On June 30, the SEC released a 7-page Staff Legal Bulletin, in the form of 13 Q&A’s, summarizing the results of a comprehensive review of the proxy system. The guidance does not go as far in regulating proxy advisory firms as many had anticipated it would. The obligations specified in the guidance are imposed on the investment advisers who engage the proxy firms. The Staff states in the Bulletin that it expects that proxy firms and investment advisers will conform to the obligations imposed in the Bulletin “promptly, but in any event in advance of next year’s proxy season.”
The context of the review, as reflected in the concept release that four years ago sought public comment on an extensive list of issues, was a consensus that significant structural and procedural changes in share ownership and voting had necessarily affected and increased the importance of proxy voting. The elimination of the broker discretionary vote in director elections, the widespread adoption of majority voting in the election of directors, and the rise of shareholder activism had intensified concerns about the increasing use, influence and power of proxy advisory firms over the voting of securities of companies in which they have no direct economic interest and may have potential conflicts of interest.
The guidance in the Bulletin is grounded in the concept that investment advisers, as fiduciaries, owe their clients a duty of care and loyalty, including with respect to proxy voting services undertaken on the clients’ behalf. (See Q&A #1) Thus, the Bulletin indicates, investment advisers cannot rely on proxy firms to vote clients’ shares without providing active and ongoing oversight of that function – including with respect to the proxy firm’s “capacity and competency,” the accuracy of the information on which the proxy firm’s voting recommendations are based, and the nature of and response to the proxy firm’s conflicts of interest.
The Bulletin emphasizes the issues of potential conflicts of interest and lack of transparency in proxy advisory firms’ voting recommendations. Of course, the SEC’s Proxy Voting Rule requires that, for an investment adviser to exercise voting authority with respect to client securities, the adviser must adopt and implement written policies and procedures reasonably designed to ensure that the adviser votes proxies in the best interest of its clients. In this regard, the Bulletin provides that, when an adviser engages a proxy firm to provide proxy voting recommendations, the adviser should determine whether the proxy firm has the “capacity and competency to adequately analyze proxy issues,” taking into account the quality of the staff, as well as the policies and procedures that the proxy firm has in place to ensure that (i) its voting recommendations are based on “current and accurate information” and (ii) its conflicts of interest are “identified and addressed”. (See Q&A ##1, 3)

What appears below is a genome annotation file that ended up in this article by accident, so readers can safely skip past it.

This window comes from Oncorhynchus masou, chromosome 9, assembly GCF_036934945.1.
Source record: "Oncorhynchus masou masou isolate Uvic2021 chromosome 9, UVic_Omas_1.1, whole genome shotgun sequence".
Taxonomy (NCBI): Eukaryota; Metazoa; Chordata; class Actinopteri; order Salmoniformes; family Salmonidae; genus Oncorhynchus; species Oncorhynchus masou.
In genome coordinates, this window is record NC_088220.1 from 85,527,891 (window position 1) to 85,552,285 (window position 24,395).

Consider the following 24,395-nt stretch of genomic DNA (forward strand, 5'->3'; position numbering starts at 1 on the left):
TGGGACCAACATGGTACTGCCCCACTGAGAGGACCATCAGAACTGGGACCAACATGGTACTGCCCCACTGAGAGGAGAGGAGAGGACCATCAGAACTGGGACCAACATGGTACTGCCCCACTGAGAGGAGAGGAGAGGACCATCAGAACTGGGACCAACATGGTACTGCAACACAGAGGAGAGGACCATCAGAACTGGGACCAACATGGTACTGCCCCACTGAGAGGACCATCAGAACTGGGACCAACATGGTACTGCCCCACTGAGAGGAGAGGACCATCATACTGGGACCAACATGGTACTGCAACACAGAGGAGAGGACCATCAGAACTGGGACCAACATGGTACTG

The most notable aspects of the Bulletin are:
- Proxy advisory firms must disclose their conflicts of interest to the investment adviser. The concept release had noted concern about the undisclosed conflicts of interest that proxy firms might have in formulating their voting recommendations. These conflicts can include dual client relationships, such as providing consulting services to a company on a matter that is the subject of a voting recommendation, or providing a voting recommendation to its clients on a proposal sponsored by another client. The Bulletin effectively requires disclosure, by the proxy firm to the investment adviser, of the proxy firm’s conflicts of interest with respect to voting recommendations, on an ongoing basis. The staff states in the Bulletin that investment advisers should establish and implement measures “reasonably designed to identify and address the proxy advisory firm’s conflicts that can arise on an ongoing basis.” (See Q&A ##3,4) In addressing the availability of an exemption from the proxy rules, the Bulletin states that, in that context, disclosure of conflicts relating to material interests of the proxy firm in certain persons or entities cannot be provided by boilerplate language or by language that states that the information will be provided upon request. Further, the disclosure should “enable the recipient to understand the nature and scope of the relationship or interest, including the steps taken, if any, to mitigate the conflict, and provide sufficient information to allow the recipient to make an assessment about the reliability or objectivity of the recommendation.” The Bulletin notes that the disclosure “may be made publicly or between only the proxy advisory firm and the client.” (See Q&A ##11-13)